By Stephen Monroe and Shelley Silbert
The Gold King Mine spill of 2015 introduced three million gallons of toxic mine drainage into a tributary of the Animas River near Silverton, Colorado. It was an environmental disaster for humans and animals. The very next year, concerned birdwatchers in Durango launched The American Dipper Project, a community science investigation into the potential impacts of the spill on breeding American Dippers. American Dippers are a western species of aquatic songbird that require rushing, unpolluted waters in which to forage, and the mine spill had the potential to threaten their persistence in the watershed.
The project’s objective is to study the breeding success of American Dippers on the Animas River and other streams in southwestern Colorado. Each year from 2016 through 2021, citizen science volunteers have surveyed American Dippers to learn about nesting behavior, nesting success, and nest site fidelity. During field surveys, volunteers look for signs of courtship and nesting activity including copulation, nest building, incubation, feeding of nestlings, and presence of fledglings. In 2021, the project was expanded to the upper San Juan River near Pagosa Springs. Nesting data are entered into the NestWatch database following each field season.
Rising From the Ashes
Unfortunately, the mine spill was not the end of the hardship. In June 2018, a catastrophic wildfire burned portions of the Animas River watershed, and the subsequent flooding introduced large volumes of ash and sediment to the river, adding yet another negative impact to the dippers’ habitat and food sources. For American Dippers to thrive, they need availability of suitable nesting habitat and food. Their diet consists of aquatic macroinvertebrates, like larvae of caddisflies, mayflies, and stoneflies, as well as small fish, fish eggs, and worms. Surveys of macroinvertebrates in the Animas River before and after the 2018 wildfire showed that after the fire there was a decreased diversity of insects which dippers require for food (Mountain Studies Institute 2021). Colorado Parks and Wildlife reported that approximately 80% of the fish in the Animas River were killed due to high levels of ash and debris in the river after the fire (White 2020). With time, the macroinvertebrate population has begun to recover, but by 2021 it was not yet back to pre-fire levels.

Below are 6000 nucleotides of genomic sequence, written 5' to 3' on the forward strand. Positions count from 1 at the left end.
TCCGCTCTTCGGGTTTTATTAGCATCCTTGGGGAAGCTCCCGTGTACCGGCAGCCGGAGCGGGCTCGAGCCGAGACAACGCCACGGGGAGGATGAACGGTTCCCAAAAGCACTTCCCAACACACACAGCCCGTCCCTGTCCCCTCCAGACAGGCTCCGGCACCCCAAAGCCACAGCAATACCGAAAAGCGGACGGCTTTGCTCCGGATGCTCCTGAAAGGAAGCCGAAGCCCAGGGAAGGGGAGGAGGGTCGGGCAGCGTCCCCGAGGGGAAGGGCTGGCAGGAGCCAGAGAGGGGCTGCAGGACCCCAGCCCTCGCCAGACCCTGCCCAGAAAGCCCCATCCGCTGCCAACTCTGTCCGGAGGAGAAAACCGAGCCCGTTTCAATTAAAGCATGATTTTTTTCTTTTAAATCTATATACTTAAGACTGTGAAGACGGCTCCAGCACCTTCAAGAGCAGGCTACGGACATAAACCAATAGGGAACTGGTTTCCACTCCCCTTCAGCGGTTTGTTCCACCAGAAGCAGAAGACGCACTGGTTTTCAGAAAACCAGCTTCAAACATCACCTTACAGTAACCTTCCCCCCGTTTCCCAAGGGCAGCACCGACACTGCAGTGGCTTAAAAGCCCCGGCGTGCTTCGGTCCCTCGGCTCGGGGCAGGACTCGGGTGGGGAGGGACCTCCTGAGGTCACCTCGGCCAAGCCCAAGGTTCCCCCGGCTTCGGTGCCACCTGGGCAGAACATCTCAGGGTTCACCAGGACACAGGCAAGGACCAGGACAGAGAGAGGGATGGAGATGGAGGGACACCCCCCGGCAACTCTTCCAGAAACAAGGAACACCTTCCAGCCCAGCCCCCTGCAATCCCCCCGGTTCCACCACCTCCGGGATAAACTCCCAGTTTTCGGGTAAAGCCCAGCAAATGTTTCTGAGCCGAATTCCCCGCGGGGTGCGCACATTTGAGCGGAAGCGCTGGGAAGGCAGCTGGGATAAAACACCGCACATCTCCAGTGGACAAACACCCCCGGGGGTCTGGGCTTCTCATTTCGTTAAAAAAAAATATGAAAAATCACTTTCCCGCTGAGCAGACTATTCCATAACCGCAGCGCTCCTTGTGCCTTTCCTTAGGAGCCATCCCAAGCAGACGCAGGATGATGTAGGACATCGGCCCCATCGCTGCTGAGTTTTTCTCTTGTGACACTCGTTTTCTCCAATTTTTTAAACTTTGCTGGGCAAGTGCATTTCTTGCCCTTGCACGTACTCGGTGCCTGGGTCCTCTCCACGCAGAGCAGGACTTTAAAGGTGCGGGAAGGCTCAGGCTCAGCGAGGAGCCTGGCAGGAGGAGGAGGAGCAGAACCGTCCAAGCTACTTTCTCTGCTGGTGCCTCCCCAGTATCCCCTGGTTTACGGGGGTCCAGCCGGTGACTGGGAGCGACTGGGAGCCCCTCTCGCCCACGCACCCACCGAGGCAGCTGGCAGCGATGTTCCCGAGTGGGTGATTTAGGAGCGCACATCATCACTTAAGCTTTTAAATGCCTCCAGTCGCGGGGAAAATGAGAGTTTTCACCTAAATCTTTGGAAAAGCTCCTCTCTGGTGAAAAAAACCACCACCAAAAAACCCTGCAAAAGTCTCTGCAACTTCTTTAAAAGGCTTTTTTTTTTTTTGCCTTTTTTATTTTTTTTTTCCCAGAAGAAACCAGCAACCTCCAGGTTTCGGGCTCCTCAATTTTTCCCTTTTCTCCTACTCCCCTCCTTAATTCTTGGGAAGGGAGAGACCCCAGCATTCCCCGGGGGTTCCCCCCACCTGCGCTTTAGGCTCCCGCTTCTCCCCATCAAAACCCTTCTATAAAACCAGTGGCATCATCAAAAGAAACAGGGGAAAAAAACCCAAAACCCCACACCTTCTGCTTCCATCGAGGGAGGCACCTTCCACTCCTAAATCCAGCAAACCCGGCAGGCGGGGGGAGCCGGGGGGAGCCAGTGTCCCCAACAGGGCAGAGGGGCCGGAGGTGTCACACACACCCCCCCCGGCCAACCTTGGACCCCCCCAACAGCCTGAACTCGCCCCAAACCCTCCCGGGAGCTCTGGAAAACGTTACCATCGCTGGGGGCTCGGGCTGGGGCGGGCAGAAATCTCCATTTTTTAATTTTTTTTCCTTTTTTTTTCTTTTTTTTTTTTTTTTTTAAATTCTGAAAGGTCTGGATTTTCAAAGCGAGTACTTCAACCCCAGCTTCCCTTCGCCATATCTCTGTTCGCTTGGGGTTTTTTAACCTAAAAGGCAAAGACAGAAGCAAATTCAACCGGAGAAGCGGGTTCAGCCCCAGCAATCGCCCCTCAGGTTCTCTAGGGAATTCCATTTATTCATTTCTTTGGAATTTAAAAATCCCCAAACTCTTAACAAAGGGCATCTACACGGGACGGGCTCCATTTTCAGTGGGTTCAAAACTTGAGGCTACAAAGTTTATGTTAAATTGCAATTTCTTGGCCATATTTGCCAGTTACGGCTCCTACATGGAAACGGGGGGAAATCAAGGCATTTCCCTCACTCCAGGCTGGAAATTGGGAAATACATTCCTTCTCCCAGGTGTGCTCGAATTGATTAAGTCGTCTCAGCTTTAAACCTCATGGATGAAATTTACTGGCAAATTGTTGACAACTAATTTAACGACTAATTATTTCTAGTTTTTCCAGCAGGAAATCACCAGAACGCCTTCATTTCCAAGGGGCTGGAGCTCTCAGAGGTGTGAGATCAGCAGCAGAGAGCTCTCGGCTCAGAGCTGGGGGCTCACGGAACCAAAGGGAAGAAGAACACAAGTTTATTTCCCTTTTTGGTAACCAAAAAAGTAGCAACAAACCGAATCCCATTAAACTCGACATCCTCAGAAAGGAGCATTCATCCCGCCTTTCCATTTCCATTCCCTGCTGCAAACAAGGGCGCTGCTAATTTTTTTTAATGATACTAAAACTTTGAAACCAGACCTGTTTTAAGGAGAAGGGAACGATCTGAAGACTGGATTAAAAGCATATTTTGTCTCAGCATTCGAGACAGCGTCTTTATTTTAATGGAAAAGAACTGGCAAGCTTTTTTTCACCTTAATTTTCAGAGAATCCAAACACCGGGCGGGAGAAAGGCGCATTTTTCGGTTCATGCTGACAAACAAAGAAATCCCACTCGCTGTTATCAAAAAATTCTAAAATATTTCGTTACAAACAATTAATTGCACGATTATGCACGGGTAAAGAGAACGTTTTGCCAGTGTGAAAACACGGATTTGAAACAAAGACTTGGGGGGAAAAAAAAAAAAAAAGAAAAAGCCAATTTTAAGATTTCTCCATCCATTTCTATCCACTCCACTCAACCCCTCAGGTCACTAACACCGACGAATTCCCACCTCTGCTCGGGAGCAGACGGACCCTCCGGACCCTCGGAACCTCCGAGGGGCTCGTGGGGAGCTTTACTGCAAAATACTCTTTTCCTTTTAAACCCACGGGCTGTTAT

Water Under the Bridge
In their natural habitat, dippers build nests of moss, grass, algae or twigs. Preferred nest sites are close to water, safe from predators, and often on cliffs from 1–10 meters above a flowing river. Dippers also build nests on bridges and other human-made structures. In the spring of 2020, we discovered a nesting pair of dippers under a highway bridge over Hermosa Creek north of Durango. Hermosa Creek is a tributary of the Animas River and drains the watershed burned by the 2018 wildfire, and the presence of nesting dippers was an encouraging sign of watershed recovery. We learned the Colorado Department of Transportation (CDOT) was planning a maintenance project on the bridge during the nesting period. We informed CDOT about the nesting dippers and consequently CDOT postponed the project. The American Dipper is protected by the federal Migratory Bird Treaty Act, which prohibits disturbance of active nests. In early June that year, we observed two fledglings dipping and dancing on top of the nest, two nestlings watching from inside, and both parents singing on a nearby beach. A day later, all four fledglings had left the nest and headed upstream. The bridge construction project was delayed, but CDOT completed the project later in June. Through our vigilance, we were able to save this one dipper nest!
Threats to the American Dipper
The following threats put American Dippers at risk in southwest Colorado: